Rare Earth New Band Magnetism
MATERIALS – New band magnetism . . .
Rare earth elements vital to electric and hybrid vehicles and numerous other
energy technologies could one day be replaced at least in part by compounds of
heavy transition elements, a team of researchers has discovered.
This finding goes against
conventional wisdom that high performance magnets require rare earth elements
mixed with “first row” light transition elements.
“We found that two second row
compounds have extraordinary unanticipated high magnetic ordering temperatures,
in one case in excess of 750 degrees Celsius, based solely on heavy second row
transition element technetium,” said co-author David Singh of Oak Ridge National
Theoretical work done at ORNL
explains this as band magnetism. These findings have been published in Physical
Review Letters and the Journal of the American Chemical Society.
MATERIALS – Moving toward nanorobots
. . .
Nanoscale robots that can flow through blood or repair complex electronics may
yet be a possibility with the help of a new strategy developed at Oak Ridge
National Laboratory. Although devices such as computer processors can
effectively handle electrical signals at the length scale of 10 nanometers,
achieving motion at the nanoscale has remained elusive. “If we want to conquer
the nanoscale, we need efficient ways to convert electrical signals to
mechanical signals on comparable length scales,” said ORNL’s Sergei Kalinin,
co-author of a paper published in Nano Letters. The paper outlines an approach
for nanoscale motion that takes advantage of the metal insulator transition in
vanadium dioxide. In the work led by ORNL’s Alexander Tselev, the researchers
elicited mechanical motion in their system by applying current to vanadium
dioxide nanowires to observe the interplay between current flow, phase
transformations and mechanical motion.
ENERGY – Boost for industry . . .
Eliminating barriers to energy efficiency of U.S. industry is the focus of a new
report commissioned by the Department of Energy and performed by Georgia
Institute of Technology and Oak Ridge National Laboratory. As the consumer of
about one-third of the nation’s energy, the industrial sector presents a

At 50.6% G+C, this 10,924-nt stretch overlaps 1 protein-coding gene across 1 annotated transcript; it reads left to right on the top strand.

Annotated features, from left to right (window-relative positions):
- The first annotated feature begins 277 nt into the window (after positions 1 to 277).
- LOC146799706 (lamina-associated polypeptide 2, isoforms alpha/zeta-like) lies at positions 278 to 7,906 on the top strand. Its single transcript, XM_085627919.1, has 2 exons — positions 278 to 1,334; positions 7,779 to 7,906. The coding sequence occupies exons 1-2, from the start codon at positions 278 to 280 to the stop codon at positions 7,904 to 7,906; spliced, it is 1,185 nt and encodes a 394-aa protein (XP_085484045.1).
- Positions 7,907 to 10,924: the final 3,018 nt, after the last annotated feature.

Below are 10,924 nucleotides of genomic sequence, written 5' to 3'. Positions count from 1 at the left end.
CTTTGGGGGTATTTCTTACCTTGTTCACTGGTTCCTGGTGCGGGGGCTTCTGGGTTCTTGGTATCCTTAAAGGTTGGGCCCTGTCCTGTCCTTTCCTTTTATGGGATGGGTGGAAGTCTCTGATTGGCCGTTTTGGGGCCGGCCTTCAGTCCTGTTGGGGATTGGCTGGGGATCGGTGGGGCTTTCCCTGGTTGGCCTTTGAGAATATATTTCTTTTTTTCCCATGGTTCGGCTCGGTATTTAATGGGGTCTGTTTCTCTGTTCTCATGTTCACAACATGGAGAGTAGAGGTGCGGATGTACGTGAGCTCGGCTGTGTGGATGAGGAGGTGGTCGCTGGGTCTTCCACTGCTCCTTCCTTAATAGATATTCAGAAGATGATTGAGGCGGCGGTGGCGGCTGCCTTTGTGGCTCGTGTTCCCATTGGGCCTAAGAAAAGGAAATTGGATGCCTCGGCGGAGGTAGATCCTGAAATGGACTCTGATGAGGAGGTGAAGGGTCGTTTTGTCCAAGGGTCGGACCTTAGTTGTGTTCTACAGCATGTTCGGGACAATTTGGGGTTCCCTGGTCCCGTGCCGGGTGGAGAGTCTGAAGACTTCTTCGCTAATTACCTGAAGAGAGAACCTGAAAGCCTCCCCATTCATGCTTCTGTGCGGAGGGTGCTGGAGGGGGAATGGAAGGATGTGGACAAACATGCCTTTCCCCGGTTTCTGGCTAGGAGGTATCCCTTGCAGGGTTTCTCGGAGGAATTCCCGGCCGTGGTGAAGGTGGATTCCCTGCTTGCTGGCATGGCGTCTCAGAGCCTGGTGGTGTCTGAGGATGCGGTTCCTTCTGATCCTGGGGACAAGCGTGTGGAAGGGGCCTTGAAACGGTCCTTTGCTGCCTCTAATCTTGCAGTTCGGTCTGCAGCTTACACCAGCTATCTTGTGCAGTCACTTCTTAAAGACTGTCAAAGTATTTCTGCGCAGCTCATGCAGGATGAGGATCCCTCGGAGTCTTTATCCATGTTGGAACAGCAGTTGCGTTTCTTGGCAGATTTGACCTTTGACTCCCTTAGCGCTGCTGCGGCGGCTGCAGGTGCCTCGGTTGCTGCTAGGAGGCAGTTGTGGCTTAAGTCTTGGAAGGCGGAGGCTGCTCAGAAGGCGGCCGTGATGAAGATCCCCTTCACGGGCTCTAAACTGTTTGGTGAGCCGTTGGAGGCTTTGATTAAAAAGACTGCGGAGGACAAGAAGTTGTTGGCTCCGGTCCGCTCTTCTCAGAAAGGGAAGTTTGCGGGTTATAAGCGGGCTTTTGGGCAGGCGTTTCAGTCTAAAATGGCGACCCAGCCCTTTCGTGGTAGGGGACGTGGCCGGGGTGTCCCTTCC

significant opportunity to save energy, according to the report, “Making
Industry Part of the Climate Solution.” The team, led by Marilyn Brown of
Georgia Tech, evaluated seven federal policy options designed to promote
industry energy efficiency and looked specifically at benefit-to-cost metrics as
well as air pollution and other benefits. The researchers found that each of the
policy options is feasible and applicable and could provide incentives for
industry to become more efficient, thereby improving competitiveness in the
global marketplace. The 299-page report is available at http://www.ornl.gov/sci/ees/etsd/btric/pdfs/Making%20Industry%20Part%20of%20Climate%20Solution_6-7-11.pdf.
CHEMISTRY – Clean energy production . . .
Enterprises from energy production to environmental cleanup depend on chemistry.
A multi-institutional team has generated 70 publications in three years to
demonstrate the prodigious scientific output of the world’s fastest simulations
exploring a continuum from chemistry to materials science. Many have graced the
covers of prestigious journals and dealt with topics from production of hydrogen
for clean energy to development of graphene nanoribbons for power delivery. “Our
long-term goal is enabling the design of new generations of clean and
sustainable technologies to produce, transmit, and store energy,” said team
leader Robert Harrison, a computational chemist at Oak Ridge National Laboratory
and the University of Tennessee who directs the Joint Institute for
Computational Sciences, a partnership between the two organizations. Through the
Innovative and Novel Computational Impact on Theory and Experiment program, the
researchers have been awarded more than 100 million processor hours since 2008.
At the Oak Ridge Leadership Computing Facility, they calculate the electronic
structures of large molecules and surfaces. The findings inform the development
of processes, such as biomass conversion and fuel combustion, and products, such
as batteries, fuel cells and capacitors.
COMPUTATIONAL CHEMISTRY – Converting biomass . . .
When converting corn into ethanol, a lot of lignin and cellulosic material is
left over. We could get energy out of the remains and turn them into other
useful chemicals—if only we had controllable, efficient processes. To improve
those processes, computational chemist Ariana Beste and experimental chemist A.C.
Buchanan, both of Oak Ridge National Laboratory, explore thermochemical
degradation of plant materials. They study how molecular structures influence
networks of chemical reactions. The rate of a reaction depends on the height of
energy barriers along paths between reactants and products and the fraction of
molecules with enough energy to hurdle those barriers. One chemical reaction may
lead to half a dozen products. Favoring a path that results in a specific
product may necessitate understanding a hundred reaction paths. Petascale
simulations on ORNL’s Jaguar supercomputer can quickly calculate the proportion
of molecules with the requisites for a specific reaction—a herculean statistical
challenge. Calculating which bonds between atoms in a molecule have the lowest
energies, for example, reveals the optimal shape for a molecule to assume. That
knowledge can speed design of processes faster than do trial and error or expert
Oak Ridge National Laboratory
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